Are You at Risk for Heart Disease

By: Andrew Bicknell

Knowing your personal risk for heart disease is the first step in prevention. Your risk is greatly increased if you have diabetes, high blood pressure, or high cholesterol. There is also hard evidence that certain ethnic groups including African Americans, Mexican Americans, Native Americans, Native Hawaiians are at an increased risk for this disease. It is believed that this increase risked among these groups is due to the higher rates of diabetes and obesity they exhibit.

There are many risk factors that influence the development of heart disease. If you have 2 or more risk factors, your risk is quadrupled. Three or more and your risk of heart disease is 8 to 20 times higher than if you had no risk factors at all. Many of these risk factors are interrelated. It is important to recognize the non-modifiable risk factors (risk factors you cannot change) and the modifiable risk factors (the risk factors you can change).

Being overweight and obese is a large risk factor for heart disease. This factor alone can lead to high blood pressure, high cholesterol, and diabetes. Chronic stress can also lead to high blood pressure or hypertension. A blood pressure reading over 140/90 is considered elevated and an increase risk for heart problems.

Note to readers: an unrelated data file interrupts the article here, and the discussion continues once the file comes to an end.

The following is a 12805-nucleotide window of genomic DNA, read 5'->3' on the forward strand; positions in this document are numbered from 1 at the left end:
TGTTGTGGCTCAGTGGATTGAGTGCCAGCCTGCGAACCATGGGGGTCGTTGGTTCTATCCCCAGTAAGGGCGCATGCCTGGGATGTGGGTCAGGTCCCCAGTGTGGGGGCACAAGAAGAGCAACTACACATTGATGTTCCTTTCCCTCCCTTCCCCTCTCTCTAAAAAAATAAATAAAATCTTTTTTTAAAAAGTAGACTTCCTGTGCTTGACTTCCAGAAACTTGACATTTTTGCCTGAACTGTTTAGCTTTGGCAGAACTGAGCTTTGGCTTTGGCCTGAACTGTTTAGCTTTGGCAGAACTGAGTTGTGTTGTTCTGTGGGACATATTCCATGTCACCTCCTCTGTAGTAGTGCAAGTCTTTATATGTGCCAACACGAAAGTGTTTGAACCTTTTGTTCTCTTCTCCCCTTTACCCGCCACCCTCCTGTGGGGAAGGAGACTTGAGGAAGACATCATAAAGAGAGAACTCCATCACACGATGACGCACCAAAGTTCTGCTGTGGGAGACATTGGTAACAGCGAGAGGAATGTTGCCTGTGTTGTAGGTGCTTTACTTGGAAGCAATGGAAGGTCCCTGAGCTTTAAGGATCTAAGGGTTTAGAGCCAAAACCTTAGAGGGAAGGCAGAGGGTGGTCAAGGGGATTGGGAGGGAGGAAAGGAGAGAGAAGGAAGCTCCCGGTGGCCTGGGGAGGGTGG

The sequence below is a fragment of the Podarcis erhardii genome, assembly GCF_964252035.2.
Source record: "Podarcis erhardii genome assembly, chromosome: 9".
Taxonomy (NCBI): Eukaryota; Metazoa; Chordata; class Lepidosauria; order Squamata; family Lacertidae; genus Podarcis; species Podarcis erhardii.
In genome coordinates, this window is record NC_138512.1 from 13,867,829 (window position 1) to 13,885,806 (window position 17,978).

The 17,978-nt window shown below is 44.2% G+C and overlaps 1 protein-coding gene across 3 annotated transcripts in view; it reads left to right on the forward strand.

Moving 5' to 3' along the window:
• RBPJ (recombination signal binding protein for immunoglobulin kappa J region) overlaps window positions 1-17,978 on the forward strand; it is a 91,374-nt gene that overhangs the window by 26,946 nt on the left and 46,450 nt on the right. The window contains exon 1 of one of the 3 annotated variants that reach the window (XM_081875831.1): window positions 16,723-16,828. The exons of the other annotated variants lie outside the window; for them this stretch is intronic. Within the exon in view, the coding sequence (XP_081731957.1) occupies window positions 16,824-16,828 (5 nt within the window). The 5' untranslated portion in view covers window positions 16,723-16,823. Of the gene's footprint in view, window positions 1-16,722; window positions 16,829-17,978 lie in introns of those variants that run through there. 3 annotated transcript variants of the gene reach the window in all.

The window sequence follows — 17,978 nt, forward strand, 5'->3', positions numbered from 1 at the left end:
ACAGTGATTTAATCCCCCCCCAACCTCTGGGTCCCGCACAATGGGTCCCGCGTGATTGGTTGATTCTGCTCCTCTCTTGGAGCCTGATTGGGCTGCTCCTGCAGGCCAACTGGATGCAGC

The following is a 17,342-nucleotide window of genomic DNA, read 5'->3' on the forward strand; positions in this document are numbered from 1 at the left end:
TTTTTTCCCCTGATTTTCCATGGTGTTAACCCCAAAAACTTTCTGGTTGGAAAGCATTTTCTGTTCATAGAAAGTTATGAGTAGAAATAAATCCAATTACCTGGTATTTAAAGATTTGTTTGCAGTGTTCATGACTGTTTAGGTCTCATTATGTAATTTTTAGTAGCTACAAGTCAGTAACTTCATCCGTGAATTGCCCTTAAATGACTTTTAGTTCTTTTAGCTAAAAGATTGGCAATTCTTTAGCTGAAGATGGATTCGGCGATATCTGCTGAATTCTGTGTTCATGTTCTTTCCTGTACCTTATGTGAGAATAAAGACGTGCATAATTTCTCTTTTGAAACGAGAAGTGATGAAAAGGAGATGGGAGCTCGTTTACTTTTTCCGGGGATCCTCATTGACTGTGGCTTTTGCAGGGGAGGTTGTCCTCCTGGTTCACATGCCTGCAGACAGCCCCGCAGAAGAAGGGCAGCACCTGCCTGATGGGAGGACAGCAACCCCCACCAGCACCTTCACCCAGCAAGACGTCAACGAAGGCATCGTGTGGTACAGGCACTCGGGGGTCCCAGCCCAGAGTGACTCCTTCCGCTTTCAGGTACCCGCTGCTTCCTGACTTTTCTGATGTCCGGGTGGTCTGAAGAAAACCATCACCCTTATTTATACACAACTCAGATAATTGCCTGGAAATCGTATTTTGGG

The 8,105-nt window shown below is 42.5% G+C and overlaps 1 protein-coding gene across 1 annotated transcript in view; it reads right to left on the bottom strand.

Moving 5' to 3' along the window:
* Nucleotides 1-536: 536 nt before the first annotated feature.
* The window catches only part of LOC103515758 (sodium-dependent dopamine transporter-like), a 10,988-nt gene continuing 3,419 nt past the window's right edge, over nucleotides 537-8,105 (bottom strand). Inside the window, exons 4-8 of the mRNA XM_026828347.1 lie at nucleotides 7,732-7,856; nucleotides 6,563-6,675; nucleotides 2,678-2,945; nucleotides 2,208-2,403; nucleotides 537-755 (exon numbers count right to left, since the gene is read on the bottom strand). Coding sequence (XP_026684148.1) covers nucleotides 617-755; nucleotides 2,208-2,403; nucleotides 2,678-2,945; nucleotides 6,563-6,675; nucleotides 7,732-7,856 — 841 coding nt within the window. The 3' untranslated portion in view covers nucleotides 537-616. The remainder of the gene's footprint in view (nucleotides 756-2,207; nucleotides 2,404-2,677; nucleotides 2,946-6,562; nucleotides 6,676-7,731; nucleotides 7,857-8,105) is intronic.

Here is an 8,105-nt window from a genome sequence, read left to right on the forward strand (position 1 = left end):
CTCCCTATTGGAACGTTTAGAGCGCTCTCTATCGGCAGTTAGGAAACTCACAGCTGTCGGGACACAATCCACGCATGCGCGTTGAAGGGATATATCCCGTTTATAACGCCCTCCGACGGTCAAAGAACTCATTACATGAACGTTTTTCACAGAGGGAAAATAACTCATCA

Over 18 million American have diabetes and 75% of all deaths related to diabetes are caused by heart disease. Diabetes is a disease that can damage artery walls, increasing the risk of developing atherosclerosis. Diabetes, which doubles the risk, is occurring at younger ages than in previous generations, mainly because of increasing obesity. Diabetes is a serious chronic disease that should not be taken lightly.

Cholesterol is a type of fat that is an essential nutrient for your body, but too much or not enough of the good type increases the risk for hardening of the arteries, which can lead to heart disease, heart attack and stroke. Cholesterol bound to low density lipoprotein, or LDL, is often referred to as the "bad" cholesterol, while cholesterol bound to high-density lipoprotein, or HDL, is referred to as the "good" cholesterol. People with high blood pressure also frequently have high cholesterol. The good news: When you lose weight cholesterol goes down, triglycerides go down, high blood pressure goes down, and HDL cholesterol goes up.

The best way to reduce your risk for heart disease is to have a healthy lifestyle. But reducing the risk for heart disease is a lifelong process and we need to understand that heart disease is the number one cause of death by disease in the United States today.

Heart Conditions
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